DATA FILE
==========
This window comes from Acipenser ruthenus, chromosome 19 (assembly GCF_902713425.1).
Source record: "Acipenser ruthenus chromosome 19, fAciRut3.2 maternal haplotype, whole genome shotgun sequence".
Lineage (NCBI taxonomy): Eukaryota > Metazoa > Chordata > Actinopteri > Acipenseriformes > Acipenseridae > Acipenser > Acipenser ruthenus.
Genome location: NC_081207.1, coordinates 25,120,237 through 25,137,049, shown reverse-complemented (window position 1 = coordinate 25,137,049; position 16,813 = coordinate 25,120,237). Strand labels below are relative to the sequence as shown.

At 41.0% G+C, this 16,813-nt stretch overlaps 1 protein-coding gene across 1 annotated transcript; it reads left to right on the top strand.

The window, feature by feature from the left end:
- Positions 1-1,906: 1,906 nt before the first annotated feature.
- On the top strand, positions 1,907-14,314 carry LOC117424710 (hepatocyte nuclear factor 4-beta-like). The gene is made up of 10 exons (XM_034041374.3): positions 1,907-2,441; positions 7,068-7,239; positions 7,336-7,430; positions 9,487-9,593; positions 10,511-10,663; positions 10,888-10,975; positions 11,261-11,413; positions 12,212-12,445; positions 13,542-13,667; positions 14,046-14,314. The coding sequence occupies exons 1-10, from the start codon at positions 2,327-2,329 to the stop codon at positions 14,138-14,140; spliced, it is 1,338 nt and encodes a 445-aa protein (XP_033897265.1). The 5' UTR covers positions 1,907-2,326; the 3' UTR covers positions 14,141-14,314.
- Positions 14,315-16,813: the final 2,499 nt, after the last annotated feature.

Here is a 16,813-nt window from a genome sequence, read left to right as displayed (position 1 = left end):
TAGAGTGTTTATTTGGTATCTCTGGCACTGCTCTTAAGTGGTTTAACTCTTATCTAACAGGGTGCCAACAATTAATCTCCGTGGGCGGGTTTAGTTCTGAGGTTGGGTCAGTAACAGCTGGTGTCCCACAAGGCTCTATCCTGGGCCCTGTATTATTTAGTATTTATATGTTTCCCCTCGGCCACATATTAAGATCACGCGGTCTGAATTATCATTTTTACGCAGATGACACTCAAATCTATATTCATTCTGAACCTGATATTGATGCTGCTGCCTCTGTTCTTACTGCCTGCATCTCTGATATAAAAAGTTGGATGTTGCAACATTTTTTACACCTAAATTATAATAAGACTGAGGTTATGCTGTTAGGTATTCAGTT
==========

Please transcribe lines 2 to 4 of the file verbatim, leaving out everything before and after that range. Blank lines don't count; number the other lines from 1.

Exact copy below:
Source record: "Acipenser ruthenus chromosome 19, fAciRut3.2 maternal haplotype, whole genome shotgun sequence".
Lineage (NCBI taxonomy): Eukaryota > Metazoa > Chordata > Actinopteri > Acipenseriformes > Acipenseridae > Acipenser > Acipenser ruthenus.
Genome location: NC_081207.1, coordinates 25,120,237 through 25,137,049, shown reverse-complemented (window position 1 = coordinate 25,137,049; position 16,813 = coordinate 25,120,237). Strand labels below are relative to the sequence as shown.